Could President Trump pardon himself before he leaves office? He faces possible liability on bank and tax issues, and a former prosecutor in the Robert Mueller investigation makes the case in a New York Times op-ed that he should get hit with obstruction charges, too. A president, of course, can pardon others, but can he pardon himself? At the Atlantic, Eric L. Muller digs into the constitutional question and writes that it hinges on a single word. The Constitution, he notes, says the president "shall have Power to grant Reprieves and Pardons for Offenses against the United States, except in Cases of Impeachment." The key word there is "grant." If the framers had used "announce" instead of "grant," it would be clear that a president could pardon himself as well as others. But "grant" is another matter.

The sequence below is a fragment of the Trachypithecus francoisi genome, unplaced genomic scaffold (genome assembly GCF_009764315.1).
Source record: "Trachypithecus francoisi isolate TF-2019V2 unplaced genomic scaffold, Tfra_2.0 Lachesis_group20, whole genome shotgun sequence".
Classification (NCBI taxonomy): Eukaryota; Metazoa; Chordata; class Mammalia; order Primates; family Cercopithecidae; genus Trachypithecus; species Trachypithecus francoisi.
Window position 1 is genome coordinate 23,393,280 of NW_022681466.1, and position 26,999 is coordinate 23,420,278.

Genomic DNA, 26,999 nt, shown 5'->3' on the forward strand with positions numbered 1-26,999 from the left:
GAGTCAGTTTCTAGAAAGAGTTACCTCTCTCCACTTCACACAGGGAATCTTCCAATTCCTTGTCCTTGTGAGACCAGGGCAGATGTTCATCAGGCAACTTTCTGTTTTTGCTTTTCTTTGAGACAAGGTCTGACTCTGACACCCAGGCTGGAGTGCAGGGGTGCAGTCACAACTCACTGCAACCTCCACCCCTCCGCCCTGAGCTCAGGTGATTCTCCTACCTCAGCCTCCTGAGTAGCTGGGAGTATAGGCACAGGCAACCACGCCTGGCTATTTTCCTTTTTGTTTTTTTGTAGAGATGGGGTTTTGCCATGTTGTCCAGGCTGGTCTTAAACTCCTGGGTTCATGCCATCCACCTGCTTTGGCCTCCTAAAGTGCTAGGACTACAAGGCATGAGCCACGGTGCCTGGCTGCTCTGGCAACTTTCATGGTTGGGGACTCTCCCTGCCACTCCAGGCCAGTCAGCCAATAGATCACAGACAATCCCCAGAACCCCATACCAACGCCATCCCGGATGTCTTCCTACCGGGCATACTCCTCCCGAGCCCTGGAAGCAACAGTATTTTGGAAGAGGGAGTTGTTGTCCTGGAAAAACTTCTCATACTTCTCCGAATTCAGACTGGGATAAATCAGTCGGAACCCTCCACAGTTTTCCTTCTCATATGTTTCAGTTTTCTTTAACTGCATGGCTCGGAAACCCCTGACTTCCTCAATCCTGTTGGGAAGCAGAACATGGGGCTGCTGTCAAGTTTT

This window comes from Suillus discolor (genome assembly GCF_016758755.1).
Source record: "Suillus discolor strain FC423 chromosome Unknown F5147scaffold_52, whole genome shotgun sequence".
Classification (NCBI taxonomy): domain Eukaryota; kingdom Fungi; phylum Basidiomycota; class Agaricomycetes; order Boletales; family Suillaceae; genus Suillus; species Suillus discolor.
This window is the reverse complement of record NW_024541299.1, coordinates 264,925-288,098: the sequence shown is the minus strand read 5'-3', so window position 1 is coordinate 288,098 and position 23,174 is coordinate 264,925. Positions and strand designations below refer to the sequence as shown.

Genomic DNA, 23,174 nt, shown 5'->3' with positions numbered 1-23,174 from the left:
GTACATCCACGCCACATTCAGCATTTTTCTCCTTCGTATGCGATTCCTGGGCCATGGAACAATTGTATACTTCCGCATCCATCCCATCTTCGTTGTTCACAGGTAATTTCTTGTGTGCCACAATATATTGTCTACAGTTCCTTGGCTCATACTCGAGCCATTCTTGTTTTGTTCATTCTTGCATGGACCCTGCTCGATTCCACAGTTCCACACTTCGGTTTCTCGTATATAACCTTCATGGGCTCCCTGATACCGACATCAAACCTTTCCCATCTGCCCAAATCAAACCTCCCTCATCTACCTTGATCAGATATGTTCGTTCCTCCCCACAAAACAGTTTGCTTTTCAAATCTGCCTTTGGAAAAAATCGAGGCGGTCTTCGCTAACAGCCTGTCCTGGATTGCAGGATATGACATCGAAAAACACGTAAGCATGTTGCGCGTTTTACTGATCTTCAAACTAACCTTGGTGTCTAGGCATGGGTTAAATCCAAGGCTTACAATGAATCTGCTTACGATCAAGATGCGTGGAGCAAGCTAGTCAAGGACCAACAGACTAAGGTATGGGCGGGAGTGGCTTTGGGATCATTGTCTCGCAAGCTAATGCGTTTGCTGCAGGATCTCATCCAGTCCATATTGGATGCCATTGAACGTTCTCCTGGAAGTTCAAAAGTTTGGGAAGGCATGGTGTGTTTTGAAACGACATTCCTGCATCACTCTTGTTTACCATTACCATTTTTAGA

Muller does a deep dive and finds that whenever the word is used elsewhere in the Constitution, it is used as a transitive verb. That is, one entity grants something to another. He also digs into the word's "original public meaning" and finds the same—it seems that whenever "grant" was used in those days, two entities were involved. What sounds picayune is "linguistically important," he writes. "Grant" in this sense is similar to words such as "surrender" or "relinquish"—"you can't do them to yourself." In his view, then, Trump appears to be out of luck. The question isn't whether Trump can pardon himself, it's whether he can grant himself a pardon. "The evidence, at least according to the text of the Constitution and its original meaning, says no." Read the full analysis. (Read more President Trump stories.)